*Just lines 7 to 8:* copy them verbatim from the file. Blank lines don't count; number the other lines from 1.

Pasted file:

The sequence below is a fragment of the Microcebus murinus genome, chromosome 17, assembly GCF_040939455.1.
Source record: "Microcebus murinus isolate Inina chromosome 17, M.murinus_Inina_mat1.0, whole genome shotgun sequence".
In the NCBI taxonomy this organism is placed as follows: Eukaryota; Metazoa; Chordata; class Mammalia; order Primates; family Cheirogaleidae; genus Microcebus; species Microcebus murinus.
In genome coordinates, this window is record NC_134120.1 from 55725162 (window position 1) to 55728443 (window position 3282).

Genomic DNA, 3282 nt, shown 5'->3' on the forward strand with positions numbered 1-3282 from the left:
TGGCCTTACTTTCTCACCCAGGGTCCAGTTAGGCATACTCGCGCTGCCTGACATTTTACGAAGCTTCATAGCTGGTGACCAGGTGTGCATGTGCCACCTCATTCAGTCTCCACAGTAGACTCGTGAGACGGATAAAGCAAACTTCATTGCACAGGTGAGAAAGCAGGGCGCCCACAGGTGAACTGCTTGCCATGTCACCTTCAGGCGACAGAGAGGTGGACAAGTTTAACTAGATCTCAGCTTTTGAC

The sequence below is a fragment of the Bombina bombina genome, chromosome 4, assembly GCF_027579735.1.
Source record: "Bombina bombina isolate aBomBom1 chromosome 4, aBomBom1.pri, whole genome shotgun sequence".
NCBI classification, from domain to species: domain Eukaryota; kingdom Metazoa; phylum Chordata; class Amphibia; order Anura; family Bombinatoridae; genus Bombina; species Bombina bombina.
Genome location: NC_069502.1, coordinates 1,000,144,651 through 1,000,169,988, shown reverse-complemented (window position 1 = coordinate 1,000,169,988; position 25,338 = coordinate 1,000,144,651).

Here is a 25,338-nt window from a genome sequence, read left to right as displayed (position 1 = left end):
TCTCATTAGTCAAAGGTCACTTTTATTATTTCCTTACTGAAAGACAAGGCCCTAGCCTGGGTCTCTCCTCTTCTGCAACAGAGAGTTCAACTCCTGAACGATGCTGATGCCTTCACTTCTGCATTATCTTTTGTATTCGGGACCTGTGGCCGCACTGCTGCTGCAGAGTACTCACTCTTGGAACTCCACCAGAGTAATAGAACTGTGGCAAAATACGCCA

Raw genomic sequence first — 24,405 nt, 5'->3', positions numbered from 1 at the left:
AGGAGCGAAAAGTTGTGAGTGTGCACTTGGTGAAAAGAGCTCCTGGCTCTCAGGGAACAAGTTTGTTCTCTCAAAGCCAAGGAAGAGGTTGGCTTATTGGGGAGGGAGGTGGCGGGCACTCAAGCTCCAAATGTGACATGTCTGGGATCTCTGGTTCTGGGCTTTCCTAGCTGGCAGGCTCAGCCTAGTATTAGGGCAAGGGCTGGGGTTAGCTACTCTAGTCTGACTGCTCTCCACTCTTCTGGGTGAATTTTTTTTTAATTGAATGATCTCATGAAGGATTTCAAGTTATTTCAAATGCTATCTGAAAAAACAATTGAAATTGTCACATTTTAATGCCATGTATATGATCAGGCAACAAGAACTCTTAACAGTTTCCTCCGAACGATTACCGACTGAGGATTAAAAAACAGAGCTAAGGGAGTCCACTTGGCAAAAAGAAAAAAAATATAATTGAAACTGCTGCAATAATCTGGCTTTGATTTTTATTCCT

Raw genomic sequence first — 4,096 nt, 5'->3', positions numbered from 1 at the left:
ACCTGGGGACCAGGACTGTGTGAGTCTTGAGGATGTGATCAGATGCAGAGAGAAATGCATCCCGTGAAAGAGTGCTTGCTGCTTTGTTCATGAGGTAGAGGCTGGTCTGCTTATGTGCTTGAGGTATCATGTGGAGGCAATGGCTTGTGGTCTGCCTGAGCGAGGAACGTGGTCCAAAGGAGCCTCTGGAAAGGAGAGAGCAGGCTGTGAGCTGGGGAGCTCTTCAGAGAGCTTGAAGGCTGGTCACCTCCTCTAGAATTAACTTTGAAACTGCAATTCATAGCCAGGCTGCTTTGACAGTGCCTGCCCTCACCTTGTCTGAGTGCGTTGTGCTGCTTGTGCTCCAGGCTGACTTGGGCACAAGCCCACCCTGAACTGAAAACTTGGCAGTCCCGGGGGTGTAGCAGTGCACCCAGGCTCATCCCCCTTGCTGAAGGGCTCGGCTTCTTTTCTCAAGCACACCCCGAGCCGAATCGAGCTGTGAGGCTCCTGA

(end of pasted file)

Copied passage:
The sequence below is a fragment of the Bombina bombina genome, chromosome 4, assembly GCF_027579735.1.
Source record: "Bombina bombina isolate aBomBom1 chromosome 4, aBomBom1.pri, whole genome shotgun sequence".